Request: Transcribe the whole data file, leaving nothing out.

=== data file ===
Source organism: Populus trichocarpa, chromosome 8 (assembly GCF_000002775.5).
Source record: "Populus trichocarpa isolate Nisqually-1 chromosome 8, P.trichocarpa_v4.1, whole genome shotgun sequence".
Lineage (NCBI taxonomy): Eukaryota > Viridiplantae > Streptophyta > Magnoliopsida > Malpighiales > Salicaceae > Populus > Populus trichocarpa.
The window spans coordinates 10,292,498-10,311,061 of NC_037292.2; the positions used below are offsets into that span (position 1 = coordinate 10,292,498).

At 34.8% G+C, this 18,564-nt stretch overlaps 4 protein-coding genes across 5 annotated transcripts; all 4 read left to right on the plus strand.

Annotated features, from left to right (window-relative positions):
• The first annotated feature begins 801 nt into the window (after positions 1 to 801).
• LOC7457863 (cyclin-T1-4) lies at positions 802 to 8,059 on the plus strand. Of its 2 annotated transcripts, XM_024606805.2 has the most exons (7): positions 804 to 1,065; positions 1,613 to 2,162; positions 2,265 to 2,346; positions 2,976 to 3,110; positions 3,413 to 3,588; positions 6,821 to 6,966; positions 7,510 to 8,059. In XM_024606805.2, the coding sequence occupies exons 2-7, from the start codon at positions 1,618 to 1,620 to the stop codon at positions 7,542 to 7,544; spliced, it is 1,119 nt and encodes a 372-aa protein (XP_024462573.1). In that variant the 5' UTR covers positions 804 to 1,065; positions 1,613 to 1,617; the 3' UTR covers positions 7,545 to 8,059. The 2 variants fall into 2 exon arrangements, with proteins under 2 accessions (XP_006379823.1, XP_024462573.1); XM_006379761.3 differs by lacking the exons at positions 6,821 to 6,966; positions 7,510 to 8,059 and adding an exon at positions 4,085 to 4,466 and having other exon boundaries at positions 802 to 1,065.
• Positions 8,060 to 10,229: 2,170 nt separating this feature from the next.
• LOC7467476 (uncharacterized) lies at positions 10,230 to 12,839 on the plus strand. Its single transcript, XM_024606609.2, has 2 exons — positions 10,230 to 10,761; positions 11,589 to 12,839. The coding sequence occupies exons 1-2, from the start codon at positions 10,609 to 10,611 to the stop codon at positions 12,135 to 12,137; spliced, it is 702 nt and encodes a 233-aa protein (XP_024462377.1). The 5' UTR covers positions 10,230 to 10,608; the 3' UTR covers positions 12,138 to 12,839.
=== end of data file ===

Source organism: Populus trichocarpa, chromosome 8 (assembly GCF_000002775.5).
Source record: "Populus trichocarpa isolate Nisqually-1 chromosome 8, P.trichocarpa_v4.1, whole genome shotgun sequence".
Lineage (NCBI taxonomy): Eukaryota > Viridiplantae > Streptophyta > Magnoliopsida > Malpighiales > Salicaceae > Populus > Populus trichocarpa.
The window spans coordinates 10,292,498-10,311,061 of NC_037292.2; the positions used below are offsets into that span (position 1 = coordinate 10,292,498).

At 34.8% G+C, this 18,564-nt stretch overlaps 4 protein-coding genes across 5 annotated transcripts; all 4 read left to right on the plus strand.

Annotated features, from left to right (window-relative positions):
• The first annotated feature begins 801 nt into the window (after positions 1 to 801).
• LOC7457863 (cyclin-T1-4) lies at positions 802 to 8,059 on the plus strand. Of its 2 annotated transcripts, XM_024606805.2 has the most exons (7): positions 804 to 1,065; positions 1,613 to 2,162; positions 2,265 to 2,346; positions 2,976 to 3,110; positions 3,413 to 3,588; positions 6,821 to 6,966; positions 7,510 to 8,059. In XM_024606805.2, the coding sequence occupies exons 2-7, from the start codon at positions 1,618 to 1,620 to the stop codon at positions 7,542 to 7,544; spliced, it is 1,119 nt and encodes a 372-aa protein (XP_024462573.1). In that variant the 5' UTR covers positions 804 to 1,065; positions 1,613 to 1,617; the 3' UTR covers positions 7,545 to 8,059. The 2 variants fall into 2 exon arrangements, with proteins under 2 accessions (XP_006379823.1, XP_024462573.1); XM_006379761.3 differs by lacking the exons at positions 6,821 to 6,966; positions 7,510 to 8,059 and adding an exon at positions 4,085 to 4,466 and having other exon boundaries at positions 802 to 1,065.
• Positions 8,060 to 10,229: 2,170 nt separating this feature from the next.
• LOC7467476 (uncharacterized) lies at positions 10,230 to 12,839 on the plus strand. Its single transcript, XM_024606609.2, has 2 exons — positions 10,230 to 10,761; positions 11,589 to 12,839. The coding sequence occupies exons 1-2, from the start codon at positions 10,609 to 10,611 to the stop codon at positions 12,135 to 12,137; spliced, it is 702 nt and encodes a 233-aa protein (XP_024462377.1). The 5' UTR covers positions 10,230 to 10,608; the 3' UTR covers positions 12,138 to 12,839.